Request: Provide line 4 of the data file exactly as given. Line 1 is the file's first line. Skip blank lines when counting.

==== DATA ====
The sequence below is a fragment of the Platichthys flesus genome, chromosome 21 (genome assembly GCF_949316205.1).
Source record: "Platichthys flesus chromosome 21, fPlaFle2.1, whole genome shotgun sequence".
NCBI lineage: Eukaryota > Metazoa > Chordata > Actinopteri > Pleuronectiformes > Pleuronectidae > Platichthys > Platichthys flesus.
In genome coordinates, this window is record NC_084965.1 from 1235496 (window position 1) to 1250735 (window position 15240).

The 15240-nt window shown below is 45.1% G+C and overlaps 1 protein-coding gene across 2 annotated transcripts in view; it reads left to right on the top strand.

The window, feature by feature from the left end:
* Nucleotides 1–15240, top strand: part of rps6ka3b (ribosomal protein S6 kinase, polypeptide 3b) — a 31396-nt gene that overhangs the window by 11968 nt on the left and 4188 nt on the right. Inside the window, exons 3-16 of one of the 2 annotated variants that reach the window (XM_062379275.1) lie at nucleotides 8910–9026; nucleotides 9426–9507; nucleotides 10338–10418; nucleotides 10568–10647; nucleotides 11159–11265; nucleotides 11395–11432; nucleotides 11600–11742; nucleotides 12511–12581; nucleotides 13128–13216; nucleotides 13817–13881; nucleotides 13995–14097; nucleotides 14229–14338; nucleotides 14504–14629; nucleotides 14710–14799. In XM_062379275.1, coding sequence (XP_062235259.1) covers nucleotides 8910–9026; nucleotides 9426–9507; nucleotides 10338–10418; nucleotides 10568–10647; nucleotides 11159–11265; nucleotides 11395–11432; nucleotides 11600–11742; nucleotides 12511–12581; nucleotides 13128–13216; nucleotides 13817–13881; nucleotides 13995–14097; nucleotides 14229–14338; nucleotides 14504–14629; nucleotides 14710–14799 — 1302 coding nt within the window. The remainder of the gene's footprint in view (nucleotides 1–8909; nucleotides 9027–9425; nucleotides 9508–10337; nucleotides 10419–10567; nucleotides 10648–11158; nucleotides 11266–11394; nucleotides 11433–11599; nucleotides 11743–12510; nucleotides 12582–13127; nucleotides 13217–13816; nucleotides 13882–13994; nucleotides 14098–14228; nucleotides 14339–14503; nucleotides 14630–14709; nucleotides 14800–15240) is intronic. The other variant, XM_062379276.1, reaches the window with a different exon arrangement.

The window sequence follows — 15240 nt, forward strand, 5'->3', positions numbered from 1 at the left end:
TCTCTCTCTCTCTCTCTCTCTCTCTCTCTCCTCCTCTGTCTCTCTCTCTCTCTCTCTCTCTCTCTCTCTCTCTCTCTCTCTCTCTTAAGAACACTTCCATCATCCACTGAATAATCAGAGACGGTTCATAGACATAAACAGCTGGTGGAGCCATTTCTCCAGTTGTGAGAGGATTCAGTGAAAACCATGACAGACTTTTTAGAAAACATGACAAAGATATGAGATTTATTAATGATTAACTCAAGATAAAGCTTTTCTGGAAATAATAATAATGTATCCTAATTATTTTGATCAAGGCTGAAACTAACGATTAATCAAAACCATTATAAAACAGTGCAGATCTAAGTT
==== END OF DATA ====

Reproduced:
In genome coordinates, this window is record NC_084965.1 from 1235496 (window position 1) to 1250735 (window position 15240).